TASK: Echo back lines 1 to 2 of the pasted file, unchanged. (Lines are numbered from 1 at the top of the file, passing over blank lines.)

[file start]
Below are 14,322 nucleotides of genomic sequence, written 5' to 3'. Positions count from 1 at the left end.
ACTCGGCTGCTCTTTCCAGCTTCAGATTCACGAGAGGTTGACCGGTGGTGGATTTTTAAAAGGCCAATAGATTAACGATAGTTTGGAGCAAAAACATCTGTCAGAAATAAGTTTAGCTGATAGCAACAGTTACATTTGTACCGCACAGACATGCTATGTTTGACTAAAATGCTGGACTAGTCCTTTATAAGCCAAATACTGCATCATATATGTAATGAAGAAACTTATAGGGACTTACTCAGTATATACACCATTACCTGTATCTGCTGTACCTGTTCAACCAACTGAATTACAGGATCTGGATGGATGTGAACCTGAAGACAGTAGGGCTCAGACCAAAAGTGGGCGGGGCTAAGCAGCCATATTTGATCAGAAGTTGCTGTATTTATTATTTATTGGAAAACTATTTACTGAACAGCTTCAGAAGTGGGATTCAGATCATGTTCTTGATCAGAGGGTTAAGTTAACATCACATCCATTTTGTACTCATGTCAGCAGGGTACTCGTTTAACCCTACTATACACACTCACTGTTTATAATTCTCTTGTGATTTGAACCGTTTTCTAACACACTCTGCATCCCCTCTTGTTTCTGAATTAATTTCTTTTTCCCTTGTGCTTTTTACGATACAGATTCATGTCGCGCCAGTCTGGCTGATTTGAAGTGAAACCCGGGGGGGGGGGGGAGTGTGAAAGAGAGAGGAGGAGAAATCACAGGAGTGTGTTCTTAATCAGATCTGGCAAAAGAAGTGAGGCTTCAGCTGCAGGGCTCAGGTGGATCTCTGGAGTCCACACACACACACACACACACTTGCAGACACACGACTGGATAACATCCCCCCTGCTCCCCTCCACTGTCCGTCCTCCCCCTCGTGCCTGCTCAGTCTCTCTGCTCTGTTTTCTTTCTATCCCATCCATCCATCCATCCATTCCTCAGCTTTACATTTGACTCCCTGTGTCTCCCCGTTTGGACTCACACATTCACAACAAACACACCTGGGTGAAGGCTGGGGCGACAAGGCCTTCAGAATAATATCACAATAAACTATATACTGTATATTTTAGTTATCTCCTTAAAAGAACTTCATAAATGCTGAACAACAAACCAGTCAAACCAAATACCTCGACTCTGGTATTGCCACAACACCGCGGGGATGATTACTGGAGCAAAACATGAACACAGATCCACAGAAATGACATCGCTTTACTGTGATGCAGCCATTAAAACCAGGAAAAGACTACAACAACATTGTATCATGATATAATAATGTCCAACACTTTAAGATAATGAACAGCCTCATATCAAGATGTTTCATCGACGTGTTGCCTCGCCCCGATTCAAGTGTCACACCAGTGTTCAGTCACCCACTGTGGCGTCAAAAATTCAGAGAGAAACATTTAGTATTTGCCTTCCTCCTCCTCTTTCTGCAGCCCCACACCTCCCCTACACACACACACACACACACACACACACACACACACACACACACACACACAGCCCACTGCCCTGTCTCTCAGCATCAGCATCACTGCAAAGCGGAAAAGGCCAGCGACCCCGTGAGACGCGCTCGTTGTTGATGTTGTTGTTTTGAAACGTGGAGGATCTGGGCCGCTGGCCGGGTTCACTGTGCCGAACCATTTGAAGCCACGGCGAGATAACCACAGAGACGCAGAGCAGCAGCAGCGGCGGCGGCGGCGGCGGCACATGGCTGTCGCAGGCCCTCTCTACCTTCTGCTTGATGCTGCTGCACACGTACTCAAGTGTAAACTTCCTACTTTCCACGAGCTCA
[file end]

Below are 14,322 nucleotides of genomic sequence, written 5' to 3'. Positions count from 1 at the left end.
ACTCGGCTGCTCTTTCCAGCTTCAGATTCACGAGAGGTTGACCGGTGGTGGATTTTTAAAAGGCCAATAGATTAACGATAGTTTGGAGCAAAAACATCTGTCAGAAATAAGTTTAGCTGATAGCAACAGTTACATTTGTACCGCACAGACATGCTATGTTTGACTAAAATGCTGGACTAGTCCTTTATAAGCCAAATACTGCATCATATATGTAATGAAGAAACTTATAGGGACTTACTCAGTATATACACCATTACCTGTATCTGCTGTACCTGTTCAACCAACTGAATTACAGGATCTGGATGGATGTGAACCTGAAGACAGTAGGGCTCAGACCAAAAGTGGGCGGGGCTAAGCAGCCATATTTGATCAGAAGTTGCTGTATTTATTATTTATTGGAAAACTATTTACTGAACAGCTTCAGAAGTGGGATTCAGATCATGTTCTTGATCAGAGGGTTAAGTTAACATCACATCCATTTTGTACTCATGTCAGCAGGGTACTCGTTTAACCCTACTATACACACTCACTGTTTATAATTCTCTTGTGATTTGAACCGTTTTCTAACACACTCTGCATCCCCTCTTGTTTCTGAATTAATTTCTTTTTCCCTTGTGCTTTTTACGATACAGATTCATGTCGCGCCAGTCTGGCTGATTTGAAGTGAAACCCGGGGGGGGGGGGGAGTGTGAAAGAGAGAGGAGGAGAAATCACAGGAGTGTGTTCTTAATCAGATCTGGCAAAAGAAGTGAGGCTTCAGCTGCAGGGCTCAGGTGGATCTCTGGAGTCCACACACACACACACACACACTTGCAGACACACGACTGGATAACATCCCCCCTGCTCCCCTCCACTGTCCGTCCTCCCCCTCGTGCCTGCTCAGTCTCTCTGCTCTGTTTTCTTTCTATCCCATCCATCCATCCATCCATTCCTCAGCTTTACATTTGACTCCCTGTGTCTCCCCGTTTGGACTCACACATTCACAACAAACACACCTGGGTGAAGGCTGGGGCGACAAGGCCTTCAGAATAATATCACAATAAACTATATACTGTATATTTTAGTTATCTCCTTAAAAGAACTTCATAAATGCTGAACAACAAACCAGTCAAACCAAATACCTCGACTCTGGTATTGCCACAACACCGCGGGGATGATTACTGGAGCAAAACATGAACACAGATCCACAGAAATGACATCGCTTTACTGTGATGCAGCCATTAAAACCAGGAAAAGACTACAACAACATTGTATCATGATATAATAATGTCCAACACTTTAAGATAATGAACAGCCTCATATCAAGATGTTTCATCGACGTGTTGCCTCGCCCCGATTCAAGTGTCACACCAGTGTTCAGTCACCCACTGTGGCGTCAAAAATTCAGAGAGAAACATTTAGTATTTGCCTTCCTCCTCCTCTTTCTGCAGCCCCACACCTCCCCTACACACACACACACACACACACACACACACACACACACACACACACACACAGCCCACTGCCCTGTCTCTCAGCATCAGCATCACTGCAAAGCGGAAAAGGCCAGCGACCCCGTGAGACGCGCTCGTTGTTGATGTTGTTGTTTTGAAACGTGGAGGATCTGGGCCGCTGGCCGGGTTCACTGTGCCGAACCATTTGAAGCCACGGCGAGATAACCACAGAGACGCAGAGCAGCAGCAGCGGCGGCGGCGGCGGCGGCACATGGCTGTCGCAGGCCCTCTCTACCTTCTGCTTGATGCTGCTGCACACGTACTCAAGTGTAAACTTCCTACTTTCCACGAGCTCA